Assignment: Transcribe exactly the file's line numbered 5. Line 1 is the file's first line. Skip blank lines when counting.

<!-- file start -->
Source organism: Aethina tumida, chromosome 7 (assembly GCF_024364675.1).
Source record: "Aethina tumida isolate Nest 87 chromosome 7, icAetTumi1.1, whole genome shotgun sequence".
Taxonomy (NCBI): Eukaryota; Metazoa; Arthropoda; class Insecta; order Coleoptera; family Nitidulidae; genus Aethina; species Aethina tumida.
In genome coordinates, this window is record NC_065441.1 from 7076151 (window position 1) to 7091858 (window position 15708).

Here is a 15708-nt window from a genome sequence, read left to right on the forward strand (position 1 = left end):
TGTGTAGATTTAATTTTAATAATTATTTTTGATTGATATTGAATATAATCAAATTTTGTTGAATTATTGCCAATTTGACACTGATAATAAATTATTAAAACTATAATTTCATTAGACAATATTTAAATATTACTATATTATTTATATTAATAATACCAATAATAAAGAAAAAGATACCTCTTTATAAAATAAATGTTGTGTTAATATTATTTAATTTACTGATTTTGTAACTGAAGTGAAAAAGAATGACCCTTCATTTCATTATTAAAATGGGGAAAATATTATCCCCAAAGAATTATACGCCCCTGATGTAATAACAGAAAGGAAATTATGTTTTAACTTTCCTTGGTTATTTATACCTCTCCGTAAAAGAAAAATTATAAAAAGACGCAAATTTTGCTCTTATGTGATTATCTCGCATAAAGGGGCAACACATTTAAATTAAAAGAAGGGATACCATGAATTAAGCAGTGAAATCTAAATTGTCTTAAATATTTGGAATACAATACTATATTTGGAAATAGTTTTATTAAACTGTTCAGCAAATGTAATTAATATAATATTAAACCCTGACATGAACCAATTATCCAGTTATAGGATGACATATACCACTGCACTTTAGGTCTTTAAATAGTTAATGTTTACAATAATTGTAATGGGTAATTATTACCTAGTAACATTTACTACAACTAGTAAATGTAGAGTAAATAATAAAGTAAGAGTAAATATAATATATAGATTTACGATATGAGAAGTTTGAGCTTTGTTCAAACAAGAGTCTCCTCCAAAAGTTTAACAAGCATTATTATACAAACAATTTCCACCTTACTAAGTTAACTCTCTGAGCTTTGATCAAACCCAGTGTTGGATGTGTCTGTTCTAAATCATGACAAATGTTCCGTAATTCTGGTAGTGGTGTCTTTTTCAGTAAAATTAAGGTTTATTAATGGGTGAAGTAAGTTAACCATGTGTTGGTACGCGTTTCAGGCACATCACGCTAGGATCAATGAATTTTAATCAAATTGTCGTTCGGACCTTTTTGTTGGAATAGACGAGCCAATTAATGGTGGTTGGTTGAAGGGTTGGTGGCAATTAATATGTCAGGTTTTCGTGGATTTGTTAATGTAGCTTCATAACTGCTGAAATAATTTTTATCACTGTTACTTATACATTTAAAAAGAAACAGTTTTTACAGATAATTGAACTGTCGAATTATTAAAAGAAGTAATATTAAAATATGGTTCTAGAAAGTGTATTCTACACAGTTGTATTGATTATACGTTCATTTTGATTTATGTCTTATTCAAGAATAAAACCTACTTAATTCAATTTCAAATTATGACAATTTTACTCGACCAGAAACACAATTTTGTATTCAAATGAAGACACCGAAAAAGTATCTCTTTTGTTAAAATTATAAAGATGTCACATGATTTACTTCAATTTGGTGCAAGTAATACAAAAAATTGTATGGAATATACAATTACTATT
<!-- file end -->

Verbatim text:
Here is a 15708-nt window from a genome sequence, read left to right on the forward strand (position 1 = left end):